Survey: UK Shows No Love For Plug-Ins – Respondents Say CO2 Emissions Aren’t Considered When Buying a New Vehicle

DEC 9 2013 BY ERIC LOVEDAY 7

Nissan LEAF Leads the Sales Charge in the UK

Nissan LEAF Leads the Sales Charge in the UK

According to the results of a survey conducted by AutoTrader, residents of the UK show no love for plug-in vehicles.

Vauxhall Ampera Sales Are Incredibly Low in UK

Vauxhall Ampera Sales Are Incredibly Low in UK

The findings suggest a lack of education really, but that seems to be the case elsewhere around the globe, too.

In the UK, more than 33% of those survey had no clue that the government offers a £5,000 Plug In Car Grant.

Furthermore, most respondents cited a lacking charging infrastructure as a reason to not buy a plug-in.  Aside from the UK’s adequate public charging infrastructure, every home in the UK has a plug if we’re not mistaken, so the infrastructure is there.

This survey response though shows ignorance all around.  CO2 emissions were listed by most respondents as one of the least pressing concerns when buying a new vehicle.  Put a different way, new car buyers in the UK don’t care how much CO2 their vehicle emits.

Then there’s price.  Most respondents stated the plug-in vehicles cost too much, which may well be true if you don’t examine the savings on “fuel” and if you ignore the UK’s Plug In Car Grant, the later of which we already know 1/3 of those surveyed do ignore it since they don’t even know it exists.

AutoTrader group marketing director, Jonathan Williams, had this to say of the results:

“Put simply, going green is not currently an attractive package. UK motorists are being asked to make huge compromises on aesthetics and the investment of their time finding and charging their vehicle. It’s no wonder why, on top of all of these factors, a higher upfront purchase price is too much of an ask.”

Whatever…

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7 Comments on "Survey: UK Shows No Love For Plug-Ins – Respondents Say CO2 Emissions Aren’t Considered When Buying a New Vehicle"

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Assaf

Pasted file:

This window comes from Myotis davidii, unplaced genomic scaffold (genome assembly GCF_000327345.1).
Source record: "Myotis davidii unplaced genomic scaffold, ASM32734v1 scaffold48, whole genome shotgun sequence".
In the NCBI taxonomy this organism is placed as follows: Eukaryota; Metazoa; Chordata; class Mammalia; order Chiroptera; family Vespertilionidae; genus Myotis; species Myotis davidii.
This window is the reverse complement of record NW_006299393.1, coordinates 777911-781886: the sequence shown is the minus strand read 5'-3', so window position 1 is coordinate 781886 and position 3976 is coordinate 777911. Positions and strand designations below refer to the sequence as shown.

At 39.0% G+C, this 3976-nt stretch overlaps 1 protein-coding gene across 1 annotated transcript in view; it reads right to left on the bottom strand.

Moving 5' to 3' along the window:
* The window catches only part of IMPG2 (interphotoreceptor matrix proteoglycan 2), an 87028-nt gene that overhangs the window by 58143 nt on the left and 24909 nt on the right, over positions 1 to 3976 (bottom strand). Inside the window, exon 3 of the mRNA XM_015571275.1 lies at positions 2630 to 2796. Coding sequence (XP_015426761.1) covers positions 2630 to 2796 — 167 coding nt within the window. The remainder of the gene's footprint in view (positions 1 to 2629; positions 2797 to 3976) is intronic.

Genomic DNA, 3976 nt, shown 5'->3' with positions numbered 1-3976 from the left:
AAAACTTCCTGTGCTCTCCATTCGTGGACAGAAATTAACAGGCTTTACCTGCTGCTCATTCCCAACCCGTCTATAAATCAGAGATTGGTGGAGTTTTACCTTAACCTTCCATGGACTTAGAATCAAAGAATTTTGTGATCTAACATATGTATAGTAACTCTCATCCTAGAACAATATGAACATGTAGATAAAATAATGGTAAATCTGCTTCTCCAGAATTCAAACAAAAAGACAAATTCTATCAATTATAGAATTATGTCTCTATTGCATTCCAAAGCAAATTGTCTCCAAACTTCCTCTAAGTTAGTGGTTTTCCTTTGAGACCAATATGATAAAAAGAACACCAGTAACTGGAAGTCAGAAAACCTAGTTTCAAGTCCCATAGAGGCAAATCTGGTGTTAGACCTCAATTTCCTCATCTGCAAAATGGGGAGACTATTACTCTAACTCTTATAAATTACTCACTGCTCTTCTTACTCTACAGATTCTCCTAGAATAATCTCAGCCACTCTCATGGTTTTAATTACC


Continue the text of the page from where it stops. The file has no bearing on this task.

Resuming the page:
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Assaf

It’s hard to educate the public, when the geniuses at AutoTrader are so ignorant themselves…

kdawg
Guest

I think it’s also up to the dealerships to educate, and I don’t think they are too motivated. It’s no wonder Tesla wants to sell its own cars. Wonder what the learning curve for the UK will be when London bans ICE’s in ~2050. I guess they got 35 years to figure it out. That’s at least a human generation.

Chris O
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Chris O

When I read about one year old Renault Fluence ZEs being offered for as low as £7,000 it’s clear that things are pretty dire in the UK.

http://www.greenmotor.co.uk/2013/11/buying-bargain-renault-electric-car.html

Spec9
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Spec9

Between the near $10/gallon petrol price, the £5,000 grant, the lack of a congestion charge . . . a lot of the Brits are just stupid for not even considering an EV.

Silicon Valley is buying plug-ins like crazy . . . and all sorts too. Teslas, Leafs, Volts, C-Max Energi, Thinks, Fiat 500e, Mitsubishi-is, Honda Fit EV, plug-in Prius, Fusion Energi, etc. I think that HOV lane sticker is a HUGE incentive that really gets people.

And I’m worried that they’ll need to change the rules . . . because they are now making some gas guzzlers that include 20 miles of EV range such as Porsches. Perhaps PHEVs should require at least 20 miles and 30MPG to qualify.

krona2k
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krona2k

My fellow Brits disappoint, but I do think that if plug-ins were seriously advertised AND the cars were no more than a similar ICE then they would sell a lot better.

I think they will eventually tbe successful here, maybe in 5 years they’ll be considered ‘normal’.

Spec9
Guest
Spec9

Did you mean to say ‘the cars were no more COSTLY than similar ICE’? If so, that is asking for too much. You can’t make a battery cost as low as an empty steel gas tank. Buyers need to appreciate the longer-term cost savings of driving on cheap electricity instead of buying $9/gallon petrol.

krona2k
Guest
krona2k

No, I think eventually when volume ramps up they’ll be no MORE to buy than an ICE, that’s when thing will really change because the economic benefits will be impossible to resist.